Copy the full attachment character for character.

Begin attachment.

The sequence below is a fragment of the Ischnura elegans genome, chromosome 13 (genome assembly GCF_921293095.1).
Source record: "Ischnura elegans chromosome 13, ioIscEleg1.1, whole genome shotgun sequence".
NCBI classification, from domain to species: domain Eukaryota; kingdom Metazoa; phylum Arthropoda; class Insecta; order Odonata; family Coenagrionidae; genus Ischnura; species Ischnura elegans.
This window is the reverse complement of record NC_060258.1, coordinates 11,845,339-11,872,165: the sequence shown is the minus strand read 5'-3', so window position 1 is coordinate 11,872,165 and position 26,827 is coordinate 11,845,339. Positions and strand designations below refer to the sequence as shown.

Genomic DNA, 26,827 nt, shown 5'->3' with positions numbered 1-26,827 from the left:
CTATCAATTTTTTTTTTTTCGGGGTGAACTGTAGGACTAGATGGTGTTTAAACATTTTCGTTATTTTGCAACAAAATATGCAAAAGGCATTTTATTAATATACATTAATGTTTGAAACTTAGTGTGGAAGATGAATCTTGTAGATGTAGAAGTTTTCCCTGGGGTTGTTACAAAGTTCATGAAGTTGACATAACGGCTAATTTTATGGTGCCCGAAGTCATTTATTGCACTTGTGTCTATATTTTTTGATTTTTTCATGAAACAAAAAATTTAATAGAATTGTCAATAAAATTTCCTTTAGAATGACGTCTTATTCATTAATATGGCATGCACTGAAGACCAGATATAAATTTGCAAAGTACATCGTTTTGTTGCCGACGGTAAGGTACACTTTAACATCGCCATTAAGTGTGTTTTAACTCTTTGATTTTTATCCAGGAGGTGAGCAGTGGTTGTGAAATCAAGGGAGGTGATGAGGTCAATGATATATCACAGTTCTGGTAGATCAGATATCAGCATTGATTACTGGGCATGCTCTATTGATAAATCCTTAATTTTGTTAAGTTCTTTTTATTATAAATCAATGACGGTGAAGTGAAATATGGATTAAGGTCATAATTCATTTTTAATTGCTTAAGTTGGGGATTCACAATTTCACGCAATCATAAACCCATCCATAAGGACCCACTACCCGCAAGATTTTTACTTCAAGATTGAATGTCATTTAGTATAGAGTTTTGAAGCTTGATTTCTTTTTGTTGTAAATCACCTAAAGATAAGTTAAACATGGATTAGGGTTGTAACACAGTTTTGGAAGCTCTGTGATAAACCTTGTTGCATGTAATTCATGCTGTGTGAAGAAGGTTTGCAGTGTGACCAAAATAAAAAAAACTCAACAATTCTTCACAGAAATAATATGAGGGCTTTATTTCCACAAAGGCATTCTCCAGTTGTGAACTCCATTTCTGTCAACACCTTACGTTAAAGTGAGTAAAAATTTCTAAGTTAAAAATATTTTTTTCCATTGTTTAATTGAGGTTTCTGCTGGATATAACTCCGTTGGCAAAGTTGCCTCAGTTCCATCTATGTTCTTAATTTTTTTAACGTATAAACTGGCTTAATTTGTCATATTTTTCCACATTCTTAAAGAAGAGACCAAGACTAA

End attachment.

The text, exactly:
The sequence below is a fragment of the Ischnura elegans genome, chromosome 13 (genome assembly GCF_921293095.1).
Source record: "Ischnura elegans chromosome 13, ioIscEleg1.1, whole genome shotgun sequence".
NCBI classification, from domain to species: domain Eukaryota; kingdom Metazoa; phylum Arthropoda; class Insecta; order Odonata; family Coenagrionidae; genus Ischnura; species Ischnura elegans.
This window is the reverse complement of record NC_060258.1, coordinates 11,845,339-11,872,165: the sequence shown is the minus strand read 5'-3', so window position 1 is coordinate 11,872,165 and position 26,827 is coordinate 11,845,339. Positions and strand designations below refer to the sequence as shown.

Genomic DNA, 26,827 nt, shown 5'->3' with positions numbered 1-26,827 from the left:
CTATCAATTTTTTTTTTTTCGGGGTGAACTGTAGGACTAGATGGTGTTTAAACATTTTCGTTATTTTGCAACAAAATATGCAAAAGGCATTTTATTAATATACATTAATGTTTGAAACTTAGTGTGGAAGATGAATCTTGTAGATGTAGAAGTTTTCCCTGGGGTTGTTACAAAGTTCATGAAGTTGACATAACGGCTAATTTTATGGTGCCCGAAGTCATTTATTGCACTTGTGTCTATATTTTTTGATTTTTTCATGAAACAAAAAATTTAATAGAATTGTCAATAAAATTTCCTTTAGAATGACGTCTTATTCATTAATATGGCATGCACTGAAGACCAGATATAAATTTGCAAAGTACATCGTTTTGTTGCCGACGGTAAGGTACACTTTAACATCGCCATTAAGTGTGTTTTAACTCTTTGATTTTTATCCAGGAGGTGAGCAGTGGTTGTGAAATCAAGGGAGGTGATGAGGTCAATGATATATCACAGTTCTGGTAGATCAGATATCAGCATTGATTACTGGGCATGCTCTATTGATAAATCCTTAATTTTGTTAAGTTCTTTTTATTATAAATCAATGACGGTGAAGTGAAATATGGATTAAGGTCATAATTCATTTTTAATTGCTTAAGTTGGGGATTCACAATTTCACGCAATCATAAACCCATCCATAAGGACCCACTACCCGCAAGATTTTTACTTCAAGATTGAATGTCATTTAGTATAGAGTTTTGAAGCTTGATTTCTTTTTGTTGTAAATCACCTAAAGATAAGTTAAACATGGATTAGGGTTGTAACACAGTTTTGGAAGCTCTGTGATAAACCTTGTTGCATGTAATTCATGCTGTGTGAAGAAGGTTTGCAGTGTGACCAAAATAAAAAAAACTCAACAATTCTTCACAGAAATAATATGAGGGCTTTATTTCCACAAAGGCATTCTCCAGTTGTGAACTCCATTTCTGTCAACACCTTACGTTAAAGTGAGTAAAAATTTCTAAGTTAAAAATATTTTTTTCCATTGTTTAATTGAGGTTTCTGCTGGATATAACTCCGTTGGCAAAGTTGCCTCAGTTCCATCTATGTTCTTAATTTTTTTAACGTATAAACTGGCTTAATTTGTCATATTTTTCCACATTCTTAAAGAAGAGACCAAGACTAA